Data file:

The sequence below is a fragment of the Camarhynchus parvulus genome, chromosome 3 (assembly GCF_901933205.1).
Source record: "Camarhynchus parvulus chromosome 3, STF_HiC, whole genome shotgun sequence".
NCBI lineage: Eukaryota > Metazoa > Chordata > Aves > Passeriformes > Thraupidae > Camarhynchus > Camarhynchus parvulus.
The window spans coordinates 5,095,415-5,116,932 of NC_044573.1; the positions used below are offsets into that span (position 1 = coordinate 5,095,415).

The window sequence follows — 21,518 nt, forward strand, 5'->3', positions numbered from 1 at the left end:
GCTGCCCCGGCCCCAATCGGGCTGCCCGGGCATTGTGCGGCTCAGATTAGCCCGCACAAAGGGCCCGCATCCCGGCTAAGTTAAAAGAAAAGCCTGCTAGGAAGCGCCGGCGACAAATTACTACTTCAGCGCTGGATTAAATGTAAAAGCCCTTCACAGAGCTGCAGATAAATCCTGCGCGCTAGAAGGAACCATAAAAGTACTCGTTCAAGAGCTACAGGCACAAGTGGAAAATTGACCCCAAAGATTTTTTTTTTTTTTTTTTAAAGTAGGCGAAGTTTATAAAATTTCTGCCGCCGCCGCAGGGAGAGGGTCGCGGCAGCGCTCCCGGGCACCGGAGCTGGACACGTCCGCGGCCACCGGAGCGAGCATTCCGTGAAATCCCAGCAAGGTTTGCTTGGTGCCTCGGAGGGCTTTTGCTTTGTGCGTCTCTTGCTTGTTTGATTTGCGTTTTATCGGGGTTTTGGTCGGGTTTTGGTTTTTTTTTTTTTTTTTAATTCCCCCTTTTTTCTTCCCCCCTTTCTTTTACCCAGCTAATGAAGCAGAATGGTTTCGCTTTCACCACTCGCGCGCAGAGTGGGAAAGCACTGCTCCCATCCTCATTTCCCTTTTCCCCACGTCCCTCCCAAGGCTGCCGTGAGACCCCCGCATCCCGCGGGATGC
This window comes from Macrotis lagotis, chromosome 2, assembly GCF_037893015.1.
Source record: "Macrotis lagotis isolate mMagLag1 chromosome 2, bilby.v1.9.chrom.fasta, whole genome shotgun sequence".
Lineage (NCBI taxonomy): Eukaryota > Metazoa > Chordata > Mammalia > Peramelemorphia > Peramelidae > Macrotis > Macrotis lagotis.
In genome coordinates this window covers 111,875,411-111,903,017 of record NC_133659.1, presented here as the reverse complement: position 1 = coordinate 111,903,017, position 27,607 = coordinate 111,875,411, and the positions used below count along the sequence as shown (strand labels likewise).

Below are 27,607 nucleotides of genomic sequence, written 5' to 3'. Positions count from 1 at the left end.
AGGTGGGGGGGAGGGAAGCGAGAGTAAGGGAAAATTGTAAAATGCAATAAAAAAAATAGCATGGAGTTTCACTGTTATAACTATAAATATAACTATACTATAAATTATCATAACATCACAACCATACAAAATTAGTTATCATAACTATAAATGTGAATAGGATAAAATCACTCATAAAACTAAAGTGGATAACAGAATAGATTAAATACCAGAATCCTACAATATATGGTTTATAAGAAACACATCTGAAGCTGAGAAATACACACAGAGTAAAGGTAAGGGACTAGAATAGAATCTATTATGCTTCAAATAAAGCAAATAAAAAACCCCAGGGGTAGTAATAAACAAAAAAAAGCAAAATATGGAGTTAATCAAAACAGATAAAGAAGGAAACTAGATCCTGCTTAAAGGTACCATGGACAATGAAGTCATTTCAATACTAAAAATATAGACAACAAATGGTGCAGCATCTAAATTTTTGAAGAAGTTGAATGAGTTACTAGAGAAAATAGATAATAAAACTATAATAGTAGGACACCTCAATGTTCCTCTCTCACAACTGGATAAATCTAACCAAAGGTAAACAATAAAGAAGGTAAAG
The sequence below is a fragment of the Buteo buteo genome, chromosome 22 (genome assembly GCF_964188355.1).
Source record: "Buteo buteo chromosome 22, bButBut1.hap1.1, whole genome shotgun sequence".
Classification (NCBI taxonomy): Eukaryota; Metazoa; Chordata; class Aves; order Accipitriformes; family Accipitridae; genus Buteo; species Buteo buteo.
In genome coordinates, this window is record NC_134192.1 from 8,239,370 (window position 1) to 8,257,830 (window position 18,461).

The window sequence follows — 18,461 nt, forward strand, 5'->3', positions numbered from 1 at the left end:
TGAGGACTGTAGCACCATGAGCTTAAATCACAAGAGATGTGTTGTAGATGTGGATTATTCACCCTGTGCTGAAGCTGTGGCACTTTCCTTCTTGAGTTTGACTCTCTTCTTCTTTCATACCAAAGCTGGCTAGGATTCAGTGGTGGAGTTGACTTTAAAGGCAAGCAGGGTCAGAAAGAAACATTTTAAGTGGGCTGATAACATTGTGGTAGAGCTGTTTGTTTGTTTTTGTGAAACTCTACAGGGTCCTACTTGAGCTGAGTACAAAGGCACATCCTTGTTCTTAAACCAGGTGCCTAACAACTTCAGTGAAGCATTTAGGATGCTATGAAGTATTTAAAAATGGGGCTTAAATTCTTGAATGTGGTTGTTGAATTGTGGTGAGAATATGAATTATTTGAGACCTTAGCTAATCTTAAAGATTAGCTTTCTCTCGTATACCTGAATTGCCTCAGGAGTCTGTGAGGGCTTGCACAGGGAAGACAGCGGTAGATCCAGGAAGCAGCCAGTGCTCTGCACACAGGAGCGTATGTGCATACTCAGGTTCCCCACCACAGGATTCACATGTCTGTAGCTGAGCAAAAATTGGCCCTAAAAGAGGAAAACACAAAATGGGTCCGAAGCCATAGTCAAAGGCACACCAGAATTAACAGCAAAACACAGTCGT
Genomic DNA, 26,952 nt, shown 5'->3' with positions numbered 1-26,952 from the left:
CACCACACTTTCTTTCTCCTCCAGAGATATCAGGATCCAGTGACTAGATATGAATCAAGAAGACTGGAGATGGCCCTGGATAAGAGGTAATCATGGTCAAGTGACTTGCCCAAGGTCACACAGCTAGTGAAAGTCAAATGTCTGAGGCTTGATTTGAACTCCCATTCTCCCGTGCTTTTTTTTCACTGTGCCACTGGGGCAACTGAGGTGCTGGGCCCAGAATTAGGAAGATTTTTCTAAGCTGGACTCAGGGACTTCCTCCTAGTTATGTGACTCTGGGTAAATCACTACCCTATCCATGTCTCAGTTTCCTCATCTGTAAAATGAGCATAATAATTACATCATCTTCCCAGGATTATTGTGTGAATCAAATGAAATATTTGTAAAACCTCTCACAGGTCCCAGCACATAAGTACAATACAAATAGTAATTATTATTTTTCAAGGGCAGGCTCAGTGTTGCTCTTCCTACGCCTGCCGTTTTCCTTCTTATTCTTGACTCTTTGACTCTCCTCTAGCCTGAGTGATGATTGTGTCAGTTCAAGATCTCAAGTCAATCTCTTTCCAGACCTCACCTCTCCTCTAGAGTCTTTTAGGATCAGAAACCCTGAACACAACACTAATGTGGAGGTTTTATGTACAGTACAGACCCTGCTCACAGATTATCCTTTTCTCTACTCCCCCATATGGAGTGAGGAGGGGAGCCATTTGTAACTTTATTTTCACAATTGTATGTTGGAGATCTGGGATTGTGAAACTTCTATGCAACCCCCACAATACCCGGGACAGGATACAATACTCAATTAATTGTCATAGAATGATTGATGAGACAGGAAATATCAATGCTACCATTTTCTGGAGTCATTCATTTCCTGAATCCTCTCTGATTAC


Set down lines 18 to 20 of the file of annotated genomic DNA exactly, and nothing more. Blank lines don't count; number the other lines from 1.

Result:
TGAGGACTGTAGCACCATGAGCTTAAATCACAAGAGATGTGTTGTAGATGTGGATTATTCACCCTGTGCTGAAGCTGTGGCACTTTCCTTCTTGAGTTTGACTCTCTTCTTCTTTCATACCAAAGCTGGCTAGGATTCAGTGGTGGAGTTGACTTTAAAGGCAAGCAGGGTCAGAAAGAAACATTTTAAGTGGGCTGATAACATTGTGGTAGAGCTGTTTGTTTGTTTTTGTGAAACTCTACAGGGTCCTACTTGAGCTGAGTACAAAGGCACATCCTTGTTCTTAAACCAGGTGCCTAACAACTTCAGTGAAGCATTTAGGATGCTATGAAGTATTTAAAAATGGGGCTTAAATTCTTGAATGTGGTTGTTGAATTGTGGTGAGAATATGAATTATTTGAGACCTTAGCTAATCTTAAAGATTAGCTTTCTCTCGTATACCTGAATTGCCTCAGGAGTCTGTGAGGGCTTGCACAGGGAAGACAGCGGTAGATCCAGGAAGCAGCCAGTGCTCTGCACACAGGAGCGTATGTGCATACTCAGGTTCCCCACCACAGGATTCACATGTCTGTAGCTGAGCAAAAATTGGCCCTAAAAGAGGAAAACACAAAATGGGTCCGAAGCCATAGTCAAAGGCACACCAGAATTAACAGCAAAACACAGTCGT
Genomic DNA, 26,952 nt, shown 5'->3' with positions numbered 1-26,952 from the left:
CACCACACTTTCTTTCTCCTCCAGAGATATCAGGATCCAGTGACTAGATATGAATCAAGAAGACTGGAGATGGCCCTGGATAAGAGGTAATCATGGTCAAGTGACTTGCCCAAGGTCACACAGCTAGTGAAAGTCAAATGTCTGAGGCTTGATTTGAACTCCCATTCTCCCGTGCTTTTTTTTCACTGTGCCACTGGGGCAACTGAGGTGCTGGGCCCAGAATTAGGAAGATTTTTCTAAGCTGGACTCAGGGACTTCCTCCTAGTTATGTGACTCTGGGTAAATCACTACCCTATCCATGTCTCAGTTTCCTCATCTGTAAAATGAGCATAATAATTACATCATCTTCCCAGGATTATTGTGTGAATCAAATGAAATATTTGTAAAACCTCTCACAGGTCCCAGCACATAAGTACAATACAAATAGTAATTATTATTTTTCAAGGGCAGGCTCAGTGTTGCTCTTCCTACGCCTGCCGTTTTCCTTCTTATTCTTGACTCTTTGACTCTCCTCTAGCCTGAGTGATGATTGTGTCAGTTCAAGATCTCAAGTCAATCTCTTTCCAGACCTCACCTCTCCTCTAGAGTCTTTTAGGATCAGAAACCCTGAACACAACACTAATGTGGAGGTTTTATGTACAGTACAGACCCTGCTCACAGATTATCCTTTTCTCTACTCCCCCATATGGAGTGAGGAGGGGAGCCATTTGTAACTTTATTTTCACAATTGTATGTTGGAGATCTGGGATTGTGAAACTTCTATGCAACCCCCACAATACCCGGGACAGGATACAATACTCAATTAATTGTCATAGAATGATTGATGAGACAGGAAATATCAATGCTACCATTTTCTGGAGTCATTCATTTCCTGAATCCTCTCTGATTAC